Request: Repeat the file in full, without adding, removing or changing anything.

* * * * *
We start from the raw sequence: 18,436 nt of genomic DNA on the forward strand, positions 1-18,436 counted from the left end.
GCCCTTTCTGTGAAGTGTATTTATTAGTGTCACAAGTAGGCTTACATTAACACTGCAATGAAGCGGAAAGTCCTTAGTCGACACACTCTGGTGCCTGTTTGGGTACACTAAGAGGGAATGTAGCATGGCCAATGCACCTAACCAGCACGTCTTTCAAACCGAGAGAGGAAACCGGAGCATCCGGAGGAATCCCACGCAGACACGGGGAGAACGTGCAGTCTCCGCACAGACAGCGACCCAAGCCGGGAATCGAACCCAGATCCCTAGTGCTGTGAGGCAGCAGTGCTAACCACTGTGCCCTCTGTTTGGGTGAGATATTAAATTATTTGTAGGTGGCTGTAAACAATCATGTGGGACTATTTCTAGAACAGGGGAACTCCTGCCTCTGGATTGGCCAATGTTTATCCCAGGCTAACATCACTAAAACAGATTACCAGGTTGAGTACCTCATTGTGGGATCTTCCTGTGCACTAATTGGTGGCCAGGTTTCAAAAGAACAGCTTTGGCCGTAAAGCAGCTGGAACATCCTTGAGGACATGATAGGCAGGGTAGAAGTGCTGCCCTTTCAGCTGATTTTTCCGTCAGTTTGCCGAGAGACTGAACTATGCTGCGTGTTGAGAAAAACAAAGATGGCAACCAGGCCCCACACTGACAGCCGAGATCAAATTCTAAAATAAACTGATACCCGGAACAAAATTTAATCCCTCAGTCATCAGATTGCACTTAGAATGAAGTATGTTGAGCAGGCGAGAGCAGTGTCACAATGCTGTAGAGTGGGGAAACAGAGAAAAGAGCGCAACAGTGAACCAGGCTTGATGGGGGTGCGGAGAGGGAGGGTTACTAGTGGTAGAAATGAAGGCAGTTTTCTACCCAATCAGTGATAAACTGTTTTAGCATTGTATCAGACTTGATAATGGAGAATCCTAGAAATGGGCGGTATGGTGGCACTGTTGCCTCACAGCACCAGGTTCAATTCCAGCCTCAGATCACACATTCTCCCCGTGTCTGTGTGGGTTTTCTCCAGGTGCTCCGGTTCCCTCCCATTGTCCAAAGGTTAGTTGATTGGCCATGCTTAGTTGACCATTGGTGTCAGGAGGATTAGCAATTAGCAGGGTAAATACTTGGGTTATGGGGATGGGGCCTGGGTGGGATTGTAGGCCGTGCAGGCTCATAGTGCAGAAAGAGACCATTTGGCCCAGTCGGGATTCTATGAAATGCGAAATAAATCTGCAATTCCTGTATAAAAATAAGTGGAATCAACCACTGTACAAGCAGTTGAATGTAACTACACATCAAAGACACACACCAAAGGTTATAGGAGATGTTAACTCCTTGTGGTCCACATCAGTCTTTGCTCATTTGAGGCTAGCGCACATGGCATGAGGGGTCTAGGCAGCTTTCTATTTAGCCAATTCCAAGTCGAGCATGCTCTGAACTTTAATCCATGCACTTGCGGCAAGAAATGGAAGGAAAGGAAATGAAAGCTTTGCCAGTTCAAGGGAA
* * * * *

We start from the raw sequence: 18,436 nt of genomic DNA on the forward strand, positions 1-18,436 counted from the left end.
GCCCTTTCTGTGAAGTGTATTTATTAGTGTCACAAGTAGGCTTACATTAACACTGCAATGAAGCGGAAAGTCCTTAGTCGACACACTCTGGTGCCTGTTTGGGTACACTAAGAGGGAATGTAGCATGGCCAATGCACCTAACCAGCACGTCTTTCAAACCGAGAGAGGAAACCGGAGCATCCGGAGGAATCCCACGCAGACACGGGGAGAACGTGCAGTCTCCGCACAGACAGCGACCCAAGCCGGGAATCGAACCCAGATCCCTAGTGCTGTGAGGCAGCAGTGCTAACCACTGTGCCCTCTGTTTGGGTGAGATATTAAATTATTTGTAGGTGGCTGTAAACAATCATGTGGGACTATTTCTAGAACAGGGGAACTCCTGCCTCTGGATTGGCCAATGTTTATCCCAGGCTAACATCACTAAAACAGATTACCAGGTTGAGTACCTCATTGTGGGATCTTCCTGTGCACTAATTGGTGGCCAGGTTTCAAAAGAACAGCTTTGGCCGTAAAGCAGCTGGAACATCCTTGAGGACATGATAGGCAGGGTAGAAGTGCTGCCCTTTCAGCTGATTTTTCCGTCAGTTTGCCGAGAGACTGAACTATGCTGCGTGTTGAGAAAAACAAAGATGGCAACCAGGCCCCACACTGACAGCCGAGATCAAATTCTAAAATAAACTGATACCCGGAACAAAATTTAATCCCTCAGTCATCAGATTGCACTTAGAATGAAGTATGTTGAGCAGGCGAGAGCAGTGTCACAATGCTGTAGAGTGGGGAAACAGAGAAAAGAGCGCAACAGTGAACCAGGCTTGATGGGGGTGCGGAGAGGGAGGGTTACTAGTGGTAGAAATGAAGGCAGTTTTCTACCCAATCAGTGATAAACTGTTTTAGCATTGTATCAGACTTGATAATGGAGAATCCTAGAAATGGGCGGTATGGTGGCACTGTTGCCTCACAGCACCAGGTTCAATTCCAGCCTCAGATCACACATTCTCCCCGTGTCTGTGTGGGTTTTCTCCAGGTGCTCCGGTTCCCTCCCATTGTCCAAAGGTTAGTTGATTGGCCATGCTTAGTTGACCATTGGTGTCAGGAGGATTAGCAATTAGCAGGGTAAATACTTGGGTTATGGGGATGGGGCCTGGGTGGGATTGTAGGCCGTGCAGGCTCATAGTGCAGAAAGAGACCATTTGGCCCAGTCGGGATTCTATGAAATGCGAAATAAATCTGCAATTCCTGTATAAAAATAAGTGGAATCAACCACTGTACAAGCAGTTGAATGTAACTACACATCAAAGACACACACCAAAGGTTATAGGAGATGTTAACTCCTTGTGGTCCACATCAGTCTTTGCTCATTTGAGGCTAGCGCACATGGCATGAGGGGTCTAGGCAGCTTTCTATTTAGCCAATTCCAAGTCGAGCATGCTCTGAACTTTAATCCATGCACTTGCGGCAAGAAATGGAAGGAAAGGAAATGAAAGCTTTGCCAGTTCAAGGGAA